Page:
The goal of the operations function is to meet the demands of the market place via the organization’s product. Operations also manage the manufacturing facilities, machinery, equipment, labor and materials as efficiently as possible.
  • The functional roles collectively support the success of the supply chain.

Supply Chain Strategy

  • Functional strategies underlying supply chain management must articulate with the business plan.
  • The purpose of supply chains is to be globally competitive.
  • Time, distance and collaboration are basic elements in modern supply chains that impact the chains ability to respond to competitive changes in the global market place.

Collaborative Relationships

  • In the virtual corporation and virtual networks, we can and therefore we must share ideas and data to be competitive.
  • What do these strategic partnerships look like in action? Suppliers, manufacturers and customers all come together on design teams to create products that will not only satisfy customer demand but will be efficient to produce, assemble, transport and store.

Partnership Criteria

  • Seven factors need to be carefully researched and considered when forming a supply chain strategy:
    • Add value.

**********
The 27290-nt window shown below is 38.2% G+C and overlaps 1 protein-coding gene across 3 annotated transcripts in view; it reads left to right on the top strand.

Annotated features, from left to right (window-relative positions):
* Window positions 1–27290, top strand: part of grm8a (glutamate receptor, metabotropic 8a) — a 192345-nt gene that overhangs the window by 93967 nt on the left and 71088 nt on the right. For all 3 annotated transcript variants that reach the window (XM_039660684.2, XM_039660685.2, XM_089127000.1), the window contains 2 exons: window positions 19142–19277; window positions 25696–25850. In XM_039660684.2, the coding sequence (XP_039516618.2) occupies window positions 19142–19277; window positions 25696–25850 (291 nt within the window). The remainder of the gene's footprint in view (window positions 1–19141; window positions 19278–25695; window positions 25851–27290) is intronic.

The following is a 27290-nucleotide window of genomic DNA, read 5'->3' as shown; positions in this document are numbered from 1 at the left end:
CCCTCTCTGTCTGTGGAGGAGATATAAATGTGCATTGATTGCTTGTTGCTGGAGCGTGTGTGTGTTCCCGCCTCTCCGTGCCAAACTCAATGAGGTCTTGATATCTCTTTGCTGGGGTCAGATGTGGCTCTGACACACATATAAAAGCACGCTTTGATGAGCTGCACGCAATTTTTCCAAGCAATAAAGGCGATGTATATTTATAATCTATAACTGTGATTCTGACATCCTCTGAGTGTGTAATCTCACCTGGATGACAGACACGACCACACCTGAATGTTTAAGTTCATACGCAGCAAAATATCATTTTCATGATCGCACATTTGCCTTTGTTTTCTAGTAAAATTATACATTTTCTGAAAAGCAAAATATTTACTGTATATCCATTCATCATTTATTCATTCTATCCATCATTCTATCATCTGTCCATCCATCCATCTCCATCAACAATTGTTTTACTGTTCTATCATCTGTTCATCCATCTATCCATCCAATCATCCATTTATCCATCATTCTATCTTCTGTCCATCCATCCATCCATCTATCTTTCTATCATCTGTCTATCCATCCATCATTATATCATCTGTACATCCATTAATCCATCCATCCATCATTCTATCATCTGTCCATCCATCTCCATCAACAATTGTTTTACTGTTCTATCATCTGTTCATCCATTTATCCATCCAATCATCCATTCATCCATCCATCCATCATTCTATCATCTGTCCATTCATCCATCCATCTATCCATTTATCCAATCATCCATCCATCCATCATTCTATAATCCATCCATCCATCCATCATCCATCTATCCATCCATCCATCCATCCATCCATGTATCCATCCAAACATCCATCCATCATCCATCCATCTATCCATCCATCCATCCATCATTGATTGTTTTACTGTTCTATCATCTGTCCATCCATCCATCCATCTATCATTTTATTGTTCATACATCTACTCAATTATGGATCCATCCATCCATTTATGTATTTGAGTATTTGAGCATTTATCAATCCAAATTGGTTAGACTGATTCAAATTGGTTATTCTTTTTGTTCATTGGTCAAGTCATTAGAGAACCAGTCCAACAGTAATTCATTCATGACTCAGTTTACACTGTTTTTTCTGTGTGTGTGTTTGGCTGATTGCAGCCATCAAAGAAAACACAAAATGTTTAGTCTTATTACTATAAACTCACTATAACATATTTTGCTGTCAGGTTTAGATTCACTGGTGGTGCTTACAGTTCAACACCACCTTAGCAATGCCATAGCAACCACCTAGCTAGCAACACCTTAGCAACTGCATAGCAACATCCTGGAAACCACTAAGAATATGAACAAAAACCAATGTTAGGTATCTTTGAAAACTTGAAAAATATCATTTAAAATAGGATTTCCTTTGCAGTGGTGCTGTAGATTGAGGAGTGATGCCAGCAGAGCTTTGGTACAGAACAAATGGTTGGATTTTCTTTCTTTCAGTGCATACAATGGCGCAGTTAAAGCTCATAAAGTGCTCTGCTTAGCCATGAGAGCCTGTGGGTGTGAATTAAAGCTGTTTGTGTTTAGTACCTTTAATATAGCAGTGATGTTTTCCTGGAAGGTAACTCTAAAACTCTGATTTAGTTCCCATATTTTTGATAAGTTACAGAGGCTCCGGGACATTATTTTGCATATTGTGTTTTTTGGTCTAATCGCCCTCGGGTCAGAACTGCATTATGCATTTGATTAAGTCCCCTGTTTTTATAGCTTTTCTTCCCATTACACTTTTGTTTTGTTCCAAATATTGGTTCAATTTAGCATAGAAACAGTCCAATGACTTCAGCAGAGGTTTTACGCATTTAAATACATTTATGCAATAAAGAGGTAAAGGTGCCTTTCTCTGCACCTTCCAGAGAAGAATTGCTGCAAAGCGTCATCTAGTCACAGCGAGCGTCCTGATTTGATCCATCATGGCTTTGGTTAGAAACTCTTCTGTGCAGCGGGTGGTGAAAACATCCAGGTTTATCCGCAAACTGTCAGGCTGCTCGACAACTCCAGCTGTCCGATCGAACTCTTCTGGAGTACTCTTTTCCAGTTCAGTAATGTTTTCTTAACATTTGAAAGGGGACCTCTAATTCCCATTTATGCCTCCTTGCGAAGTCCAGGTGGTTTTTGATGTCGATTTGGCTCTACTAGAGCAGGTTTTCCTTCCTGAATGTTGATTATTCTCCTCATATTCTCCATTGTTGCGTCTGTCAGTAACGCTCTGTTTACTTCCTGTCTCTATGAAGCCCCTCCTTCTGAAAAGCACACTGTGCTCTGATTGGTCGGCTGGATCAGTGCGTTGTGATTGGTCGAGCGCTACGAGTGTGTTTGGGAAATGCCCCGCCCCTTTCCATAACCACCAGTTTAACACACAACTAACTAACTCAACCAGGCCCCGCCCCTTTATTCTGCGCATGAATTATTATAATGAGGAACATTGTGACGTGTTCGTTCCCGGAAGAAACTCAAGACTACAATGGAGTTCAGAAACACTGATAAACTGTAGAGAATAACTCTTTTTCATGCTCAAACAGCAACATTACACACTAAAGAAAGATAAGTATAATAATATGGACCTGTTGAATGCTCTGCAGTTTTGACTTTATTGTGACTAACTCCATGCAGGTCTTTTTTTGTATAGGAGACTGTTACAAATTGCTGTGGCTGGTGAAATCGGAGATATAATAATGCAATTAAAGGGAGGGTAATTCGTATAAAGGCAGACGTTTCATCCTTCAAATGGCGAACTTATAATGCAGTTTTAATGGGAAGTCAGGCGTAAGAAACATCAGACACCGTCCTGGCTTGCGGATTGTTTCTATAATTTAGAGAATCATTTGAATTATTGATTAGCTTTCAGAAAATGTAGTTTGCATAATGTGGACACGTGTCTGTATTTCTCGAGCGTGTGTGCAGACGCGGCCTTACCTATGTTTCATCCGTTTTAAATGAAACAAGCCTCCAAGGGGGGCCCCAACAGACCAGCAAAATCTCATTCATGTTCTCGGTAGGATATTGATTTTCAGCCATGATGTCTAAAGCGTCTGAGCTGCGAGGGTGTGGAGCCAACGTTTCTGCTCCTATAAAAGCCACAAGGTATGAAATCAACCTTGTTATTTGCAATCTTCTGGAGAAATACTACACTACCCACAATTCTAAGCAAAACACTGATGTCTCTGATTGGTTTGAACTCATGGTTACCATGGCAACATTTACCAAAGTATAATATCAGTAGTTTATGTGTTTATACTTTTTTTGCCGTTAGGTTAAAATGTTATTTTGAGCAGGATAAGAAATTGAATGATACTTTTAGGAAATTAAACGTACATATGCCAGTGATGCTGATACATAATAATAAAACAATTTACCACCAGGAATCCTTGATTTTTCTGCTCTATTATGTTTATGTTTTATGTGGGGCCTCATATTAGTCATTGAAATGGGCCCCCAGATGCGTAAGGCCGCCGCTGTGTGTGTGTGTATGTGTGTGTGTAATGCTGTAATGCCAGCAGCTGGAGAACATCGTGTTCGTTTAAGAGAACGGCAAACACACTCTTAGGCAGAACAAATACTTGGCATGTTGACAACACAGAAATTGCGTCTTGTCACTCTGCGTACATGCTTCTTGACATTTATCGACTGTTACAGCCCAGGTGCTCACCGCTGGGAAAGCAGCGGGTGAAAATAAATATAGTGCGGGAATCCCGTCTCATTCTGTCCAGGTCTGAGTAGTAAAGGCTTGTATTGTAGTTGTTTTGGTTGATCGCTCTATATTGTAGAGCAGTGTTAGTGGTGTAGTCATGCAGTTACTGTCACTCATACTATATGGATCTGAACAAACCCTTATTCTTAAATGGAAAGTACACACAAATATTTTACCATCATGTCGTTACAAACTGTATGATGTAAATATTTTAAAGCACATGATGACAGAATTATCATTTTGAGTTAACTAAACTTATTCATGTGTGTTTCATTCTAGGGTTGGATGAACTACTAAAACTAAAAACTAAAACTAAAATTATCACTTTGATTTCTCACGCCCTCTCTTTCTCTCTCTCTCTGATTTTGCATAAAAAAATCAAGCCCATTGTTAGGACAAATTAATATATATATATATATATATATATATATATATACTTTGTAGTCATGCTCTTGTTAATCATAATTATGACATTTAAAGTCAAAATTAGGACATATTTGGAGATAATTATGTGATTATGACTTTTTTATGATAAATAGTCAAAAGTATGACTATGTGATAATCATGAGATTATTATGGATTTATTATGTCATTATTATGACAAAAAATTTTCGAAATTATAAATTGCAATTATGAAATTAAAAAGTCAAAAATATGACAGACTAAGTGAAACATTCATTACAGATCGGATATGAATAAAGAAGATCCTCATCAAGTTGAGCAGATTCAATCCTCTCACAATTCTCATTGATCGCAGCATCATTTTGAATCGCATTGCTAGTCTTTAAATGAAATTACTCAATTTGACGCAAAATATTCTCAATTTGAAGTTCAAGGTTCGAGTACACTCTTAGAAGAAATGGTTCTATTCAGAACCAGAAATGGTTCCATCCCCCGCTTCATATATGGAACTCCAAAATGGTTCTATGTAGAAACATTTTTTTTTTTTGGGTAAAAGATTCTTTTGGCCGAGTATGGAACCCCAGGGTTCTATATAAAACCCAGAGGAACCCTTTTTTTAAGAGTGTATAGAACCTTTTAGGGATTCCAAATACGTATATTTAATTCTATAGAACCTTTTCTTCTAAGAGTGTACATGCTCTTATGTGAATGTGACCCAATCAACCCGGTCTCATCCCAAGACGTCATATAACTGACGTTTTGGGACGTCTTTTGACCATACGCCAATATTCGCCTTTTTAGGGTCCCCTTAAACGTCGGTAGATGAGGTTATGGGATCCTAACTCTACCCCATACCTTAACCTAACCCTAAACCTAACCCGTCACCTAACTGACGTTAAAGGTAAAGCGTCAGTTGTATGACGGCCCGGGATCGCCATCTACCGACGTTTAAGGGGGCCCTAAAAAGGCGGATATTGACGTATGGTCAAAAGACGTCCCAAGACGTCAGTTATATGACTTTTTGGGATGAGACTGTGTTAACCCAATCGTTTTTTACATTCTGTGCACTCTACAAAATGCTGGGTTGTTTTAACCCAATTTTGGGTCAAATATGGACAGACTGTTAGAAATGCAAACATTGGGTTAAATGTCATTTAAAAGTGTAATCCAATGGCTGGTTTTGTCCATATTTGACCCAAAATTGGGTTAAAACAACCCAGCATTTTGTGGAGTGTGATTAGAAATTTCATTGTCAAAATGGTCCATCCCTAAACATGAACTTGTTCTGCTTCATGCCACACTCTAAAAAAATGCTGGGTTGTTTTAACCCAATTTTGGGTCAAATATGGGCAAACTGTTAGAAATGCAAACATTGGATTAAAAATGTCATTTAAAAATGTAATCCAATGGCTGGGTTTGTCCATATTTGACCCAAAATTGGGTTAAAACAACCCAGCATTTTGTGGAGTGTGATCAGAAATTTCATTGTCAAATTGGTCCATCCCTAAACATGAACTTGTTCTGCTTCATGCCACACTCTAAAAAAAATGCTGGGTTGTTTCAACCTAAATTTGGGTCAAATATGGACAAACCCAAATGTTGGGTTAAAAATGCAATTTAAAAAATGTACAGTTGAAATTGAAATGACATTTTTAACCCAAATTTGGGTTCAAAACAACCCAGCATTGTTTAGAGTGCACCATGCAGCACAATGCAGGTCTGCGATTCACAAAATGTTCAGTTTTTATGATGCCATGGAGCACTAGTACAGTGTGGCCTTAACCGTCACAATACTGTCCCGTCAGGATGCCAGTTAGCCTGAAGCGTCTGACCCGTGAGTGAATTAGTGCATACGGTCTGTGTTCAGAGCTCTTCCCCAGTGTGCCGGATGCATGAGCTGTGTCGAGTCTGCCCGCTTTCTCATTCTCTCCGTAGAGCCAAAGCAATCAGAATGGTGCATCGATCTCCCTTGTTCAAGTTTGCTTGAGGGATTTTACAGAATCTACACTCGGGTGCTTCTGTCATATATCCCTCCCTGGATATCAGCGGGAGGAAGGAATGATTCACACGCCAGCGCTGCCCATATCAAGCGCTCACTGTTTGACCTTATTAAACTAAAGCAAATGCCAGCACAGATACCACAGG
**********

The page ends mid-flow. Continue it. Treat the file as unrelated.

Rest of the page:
• Improve Market Access.
    • Strengthen Operations.
    • Add Technological Strength.
    • Enhance Strategic Growth.
    • Share Insights and Learning.
    • Increase Financial Strength.
  • Every potential partner organization has its strengths or core competencies.
  • It’s only a successful strategic alliance if the partnership results in a “win-win” for both parties.
  • Effective partnerships are a combination of shared risks, resources, rewards, vision and values.

Building Collaborative Relationships

  • In order to build the foundation of collaborative partnership, the partners must:
    • Initiate management tasks.
    • Overcome barriers to collaboration.
    • Build levels of communication.
    • Determine levels of collaborative intensity.
    • Examine strategic importance versus difficulty to determine product categories.
  • Initiate Management Tasks
    • Once the collaboration is official, it’s critical that top management demonstrate their enthusiastic commitment to the partnership.